A Book Haunted by the ‘Curse’ of Bad Monetary Ideas
Review of The Curse of Cash, by Kenneth S. Rogoff (Princeton University Press), 2016, 296 pages, ISBN-13: 978-0691172132; $17.49 on Amazon.com.
Physical currency, in one form or another, has existed for innumerable years, but some people, convinced by their own hubris that they know something the collective minds of humanity have not devised, believe government can replace physical money with something better.
Kenneth Rogoff is one of those people. The best and the brightest, a category in which Rogoff likely self-identifies as an economics professor at Harvard University, continue to busy themselves pushing long-discredited Keynesian ideas, including the central premise that governments and their central banks can create heaven on Earth, if only given a chance.
Describing a Fantasy World
For all its faults, The Curse of Cash is an excellent illustration of the liberal’s quest to “immanentize the eschaton” through bigger government and better technocratic coercion.
Utterly failing to make the case for a cashless futuristic utopia, The Curse of Cash reads more like a tract from Orwell’s Oceania that is intended to convince fellow travelers black is white and ignorance is strength, rather than to persuade outsiders. Instead of addressing the realities of the world as it is, Rogoff describes the world as he thinks it should be. His book reads like a philosophical argument for a centralized Big Brother-type government.
Rogoff breaks out an army of straw-man arguments against the use of physical currency, leading readers to conclude he imagines himself a slayer of pro-currency arguments, when in fact his anti-currency arguments ring hollow and groundless.
For example, throughout the book, Rogoff appears to assume money is the root of all evil. He argues halting the use of physical currency will relieve the nation of all sorts of ills and evils, ranging from tax evasion and political corruption to drugs and sex trafficking.
“A culture of corruption can be extremely difficult to change, even when a country’s leaders are determined to do so,” Rogoff wrote. “Nevertheless, there is little question that the ability to make anonymous, real-time, untraceable payments in cash facilitates it.”
Less Money, Less Crime?
Criminals can use currency to conceal activity, Rogoff notes, and from there he leaps to the conclusion eliminating that tool will get rid of much of the crime. He does acknowledge the obvious point that criminals could use alternative means of doing transactions if physical money were unavailable.
“Yes, especially as large notes are phased out, those engaged in corruption and other criminal activities will find other ways to do business, and there will be an even greater incentive for innovation,” Rogoff wrote, citing “transaction technologies that circulate completely outside the legal economy.”
“But other ways of making payments (gold, uncut diamonds, bitcoins) each have their problems, ranging from illiquidity and high transaction costs (uncut diamonds) to risks of ultimate tracing (bitcoins),” Rogoff wrote.
In short, Rogoff’s proposed solution to crime is vastly more government than we already have. He suggests relying more heavily on centralized banks and promotes greater government interference in the flow of money. Rogoff also claims paper money reduces lawmakers’ ability to use monetary policy to exert control over markets—a highly implausible claim in our modern world, when a great proportion of transactions are electronic.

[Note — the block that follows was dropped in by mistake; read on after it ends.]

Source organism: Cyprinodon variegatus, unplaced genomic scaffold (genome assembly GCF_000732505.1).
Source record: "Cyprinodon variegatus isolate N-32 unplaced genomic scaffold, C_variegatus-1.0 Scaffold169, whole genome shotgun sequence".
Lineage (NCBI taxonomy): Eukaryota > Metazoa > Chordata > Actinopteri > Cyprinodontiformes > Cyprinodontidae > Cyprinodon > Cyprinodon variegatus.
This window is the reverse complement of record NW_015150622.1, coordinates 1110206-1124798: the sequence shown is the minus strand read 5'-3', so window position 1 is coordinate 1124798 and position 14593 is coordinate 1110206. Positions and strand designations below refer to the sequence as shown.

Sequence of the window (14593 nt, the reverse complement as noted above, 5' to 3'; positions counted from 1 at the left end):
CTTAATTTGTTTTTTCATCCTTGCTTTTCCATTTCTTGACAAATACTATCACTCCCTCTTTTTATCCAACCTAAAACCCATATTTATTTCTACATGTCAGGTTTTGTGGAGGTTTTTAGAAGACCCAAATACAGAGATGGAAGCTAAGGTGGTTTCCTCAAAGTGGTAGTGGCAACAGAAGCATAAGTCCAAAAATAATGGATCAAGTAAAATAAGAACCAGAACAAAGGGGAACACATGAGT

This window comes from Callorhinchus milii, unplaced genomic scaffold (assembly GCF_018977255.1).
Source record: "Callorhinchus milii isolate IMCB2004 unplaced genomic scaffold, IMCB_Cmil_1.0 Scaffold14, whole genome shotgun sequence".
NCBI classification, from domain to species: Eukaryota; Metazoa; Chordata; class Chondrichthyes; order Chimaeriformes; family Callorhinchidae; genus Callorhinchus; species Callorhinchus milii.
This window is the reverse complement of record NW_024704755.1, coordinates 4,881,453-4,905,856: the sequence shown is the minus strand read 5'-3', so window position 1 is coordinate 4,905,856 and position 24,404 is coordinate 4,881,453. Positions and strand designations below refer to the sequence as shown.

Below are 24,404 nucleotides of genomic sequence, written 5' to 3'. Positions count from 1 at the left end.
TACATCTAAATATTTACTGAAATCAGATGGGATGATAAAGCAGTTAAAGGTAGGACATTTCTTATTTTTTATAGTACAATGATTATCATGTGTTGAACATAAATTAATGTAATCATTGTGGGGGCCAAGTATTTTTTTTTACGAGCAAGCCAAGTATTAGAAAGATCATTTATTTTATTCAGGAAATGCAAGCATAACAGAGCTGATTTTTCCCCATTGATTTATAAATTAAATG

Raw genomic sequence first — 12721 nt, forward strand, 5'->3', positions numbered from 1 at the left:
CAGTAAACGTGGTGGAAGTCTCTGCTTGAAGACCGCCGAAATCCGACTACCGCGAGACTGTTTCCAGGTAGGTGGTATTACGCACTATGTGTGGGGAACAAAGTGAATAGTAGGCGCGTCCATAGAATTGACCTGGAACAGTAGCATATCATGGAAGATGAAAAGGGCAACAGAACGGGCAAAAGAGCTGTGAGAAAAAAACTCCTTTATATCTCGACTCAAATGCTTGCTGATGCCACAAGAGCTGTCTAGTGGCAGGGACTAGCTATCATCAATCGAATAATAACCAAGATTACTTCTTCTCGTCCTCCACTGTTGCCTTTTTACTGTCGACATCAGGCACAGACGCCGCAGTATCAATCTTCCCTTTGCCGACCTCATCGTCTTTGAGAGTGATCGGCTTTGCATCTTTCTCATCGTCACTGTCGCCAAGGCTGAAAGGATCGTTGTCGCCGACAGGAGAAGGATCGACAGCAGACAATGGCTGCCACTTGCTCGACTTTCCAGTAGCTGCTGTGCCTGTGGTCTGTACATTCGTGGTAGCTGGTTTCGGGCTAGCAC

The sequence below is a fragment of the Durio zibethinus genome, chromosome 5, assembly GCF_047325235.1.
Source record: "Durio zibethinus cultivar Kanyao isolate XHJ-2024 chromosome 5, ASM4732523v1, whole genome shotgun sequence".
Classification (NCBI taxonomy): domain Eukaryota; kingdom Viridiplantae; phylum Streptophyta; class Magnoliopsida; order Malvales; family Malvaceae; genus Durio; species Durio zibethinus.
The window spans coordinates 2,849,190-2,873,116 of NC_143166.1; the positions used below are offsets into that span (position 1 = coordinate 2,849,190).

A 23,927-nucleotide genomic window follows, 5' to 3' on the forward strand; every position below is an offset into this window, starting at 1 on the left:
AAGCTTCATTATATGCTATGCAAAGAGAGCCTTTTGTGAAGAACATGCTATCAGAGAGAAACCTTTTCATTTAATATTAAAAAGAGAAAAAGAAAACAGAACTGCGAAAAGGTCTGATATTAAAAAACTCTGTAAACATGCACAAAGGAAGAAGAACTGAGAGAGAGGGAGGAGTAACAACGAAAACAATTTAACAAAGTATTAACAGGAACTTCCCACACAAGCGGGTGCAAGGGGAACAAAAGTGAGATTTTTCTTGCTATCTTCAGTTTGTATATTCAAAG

Money and Power
Rogoff spends nearly half the book trying to convince the reader cash is getting in the way of the government’s power over the people, but a simple look around should make it apparent to everyone the government has plenty of power—too much power, in fact. Getting rid of cash would only accelerate the nation’s descent into a socialist dystopia.
Rogoff clearly loves government, and the bigger the better.
“Where does one draw the line between the government’s right to enforce tax laws and the public’s right to privacy?” Rogoff wrote. “The answer is simple: The government does not have any rights at all. Only individuals have rights. If individual rights make it more difficult for the government to enforce its edits, the government must give way.
Even before readers have started digging into the main course of his pro-government pabulum, Rogoff prefaces the book with a declaration of intellectual victory, closing the exchange of ideas before readers have even settled into their seats.
“Regardless of readers’ initial prejudices, I suspect many will find the facts presented in this book sobering, and many of the arguments for preserving currency in its current form more superficial and less compelling than they might believe,” Rogoff writes.
Love Letters to Bernanke
The book is not entirely without merit, if a reader approaches it with a healthy sense of humor. One particularly amusing motif recurring throughout the book is Rogoff’s over-the-top praise for former Federal Reserve Chairman Ben Bernanke, whom the Harvard economist praises with epithets such as “academic,” “important,” and “perfectly reasonable.”
Whatever ironic humor I found in this book was fully offset by the author’s tedious and intellectually dishonest argumentation and naked ideology. The Curse of Cash would be more accurately titled “The Curse of Lazy Liberalism.” Potential readers would do well to steer clear of this accursed book, unless they have a powerful desire to slog through a poorly written manifesto that promotes paternalistic policymaking.